It may not be a foregone conclusion that gay marriage will one day be a legal fact in all 50 states, but an awful lot of people seem to think so. The Republicans in the “inevitability” camp—and there are plenty, especially in blue states—tend to tolerate their party’s supposed backwardness on the issue on the assumption that politicians live by the old Chicago maxim, “Don’t make no waves, don’t back no losers.” At the moment, endorsing gay marriage would make waves; that doesn’t mean the real players in the GOP don’t know which side of the argument will lose. That’s what most college-educated Republicans believe, anyway.
This complacent self-assurance was given a jolt in May when Richard Grenell resigned from the Romney campaign after several socially conservative writers accused him of being a gay-rights fanatic (the word used in National Review was “unhinged”). Their case against him was shaky: Grenell is an openly gay man who has made pro-gay-marriage statements on Twitter, some of which were intemperate; but he is also a former member of John Bolton’s United Nations staff and was hired by Romney not to do gay outreach, but as a foreign-policy spokesman. The campaign asked Grenell to stay on, but he stood by his resignation. Moderate Republicans drew the obvious conclusion: Anti-gay activists wield more power over the GOP than they thought. These disillusioned moderates—who had assumed that everyone in the Acela corridor, at least, was on the same page—were forced to ask themselves whether the impression they’d gotten from their schooling, their peers, and network television wasn’t simply wrong.
It’s quite wrong, actually, on both counts: Gay-marriage opponents are not a weak fringe, and gay marriage is not an inevitability. In 40 years, when the issue has been thrashed out to a stable-enough conclusion, gay marriage might be the law of the land. Or it might just as easily be the law of only part of the land, with some states recognizing gay unions and others not, some companies extending benefits to gay partners and others not, and religious denominations sorted out along the spectrum between the Roman Catholic church and Wicca. This outcome would please no one, but it would do for a status quo.
All of this is a long way of saying that the Republican party’s eventual position on gay marriage has not been predetermined by the forces of history. Circumstances may have already decreed that New York and Vermont will have gay marriage and, on the other hand, that Republican political operatives will judiciously hype the issue during campaigns as long as it gains them social-conservative votes. But when it comes to the question of how much actual support to give the anti-gay-marriage agenda, Republican lawmakers could, if they wanted, do whatever they think to be right.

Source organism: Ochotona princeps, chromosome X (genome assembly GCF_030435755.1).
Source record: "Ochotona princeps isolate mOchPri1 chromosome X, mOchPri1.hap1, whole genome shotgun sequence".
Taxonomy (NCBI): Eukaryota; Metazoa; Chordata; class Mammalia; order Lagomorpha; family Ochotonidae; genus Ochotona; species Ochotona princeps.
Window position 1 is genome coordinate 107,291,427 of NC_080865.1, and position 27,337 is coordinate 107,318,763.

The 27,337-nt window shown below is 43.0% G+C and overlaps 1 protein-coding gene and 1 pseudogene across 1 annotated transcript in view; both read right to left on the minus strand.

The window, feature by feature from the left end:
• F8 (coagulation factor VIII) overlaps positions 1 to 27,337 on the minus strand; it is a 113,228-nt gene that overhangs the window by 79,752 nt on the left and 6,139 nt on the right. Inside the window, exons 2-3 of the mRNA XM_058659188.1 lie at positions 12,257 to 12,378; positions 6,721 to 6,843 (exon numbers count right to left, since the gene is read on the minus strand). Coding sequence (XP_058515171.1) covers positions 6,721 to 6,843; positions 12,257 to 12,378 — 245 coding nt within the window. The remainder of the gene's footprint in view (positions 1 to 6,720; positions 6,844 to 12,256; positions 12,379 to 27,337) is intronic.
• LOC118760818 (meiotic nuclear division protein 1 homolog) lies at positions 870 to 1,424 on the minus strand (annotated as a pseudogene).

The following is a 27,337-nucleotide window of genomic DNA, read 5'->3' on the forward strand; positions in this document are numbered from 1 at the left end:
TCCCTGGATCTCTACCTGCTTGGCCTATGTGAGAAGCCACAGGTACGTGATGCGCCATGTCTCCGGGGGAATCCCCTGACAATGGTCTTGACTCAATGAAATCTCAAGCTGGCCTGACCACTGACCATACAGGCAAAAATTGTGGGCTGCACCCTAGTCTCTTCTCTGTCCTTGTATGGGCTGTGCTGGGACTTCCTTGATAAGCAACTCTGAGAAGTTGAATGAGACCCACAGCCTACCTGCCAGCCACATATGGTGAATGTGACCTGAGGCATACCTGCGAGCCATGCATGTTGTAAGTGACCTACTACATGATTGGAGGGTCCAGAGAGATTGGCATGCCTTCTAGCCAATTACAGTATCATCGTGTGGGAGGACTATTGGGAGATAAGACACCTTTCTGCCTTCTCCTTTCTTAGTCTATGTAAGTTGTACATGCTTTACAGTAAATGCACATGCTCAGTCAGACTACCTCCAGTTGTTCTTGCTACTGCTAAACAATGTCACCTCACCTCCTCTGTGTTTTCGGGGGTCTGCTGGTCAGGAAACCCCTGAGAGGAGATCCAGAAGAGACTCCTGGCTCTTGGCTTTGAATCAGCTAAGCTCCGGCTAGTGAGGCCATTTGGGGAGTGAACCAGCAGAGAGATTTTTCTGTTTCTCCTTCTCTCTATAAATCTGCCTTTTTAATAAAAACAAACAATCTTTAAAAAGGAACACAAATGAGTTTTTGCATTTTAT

That’s the conversation that David Lampo wishes to join. The title of his book makes Lampo’s position obvious, even to readers who don’t know that he is a Log Cabin Republican who works for the Cato Institute. His place of employment gives a better clue to the contents than his sexual orientation; the text does carry a whiff of personal crusading, but the author’s crusade is for libertarianism. This makes for some tendentious reading, much of it familiar to anyone who has read a libertarian manifesto: an overlong section on the Founders’ religious skepticism, gratuitous swipes at “theocrats,” and repeated assurances that the American people are flocking to libertarianism in droves. These tics are irritating but largely extraneous, and there is plenty of content left after the nonlibertarian reader has thrown out the soapbox sermons. An author with a dubious thesis to flog will often write a good book regardless, and the rule for reading such a book is simple: Keep the data points, lose the trend line.
Alas, Lampo’s data points are not very good, either. His history of conservatism seems to have been written by someone who reads newspapers but not books. The GOProud controversy at CPAC 2010 is neatly described, but everything before 1990 is treated in the most simplistic terms. He does not seem to realize that there were confirmed bachelors present at the creation of the conservative movement, or that Florence King exists. He also chides socially conservative organizations for being “obsessed” with homosexuality while ignoring heterosexual threats to family values. That may well be how it seems to him, but the Christian right has hardly neglected problems like divorce and single motherhood. Focus on the Family, for example, does plenty of anti-divorce ministry; its marriage-counseling hotline is open 6 a.m. to
8 p.m. every weekday.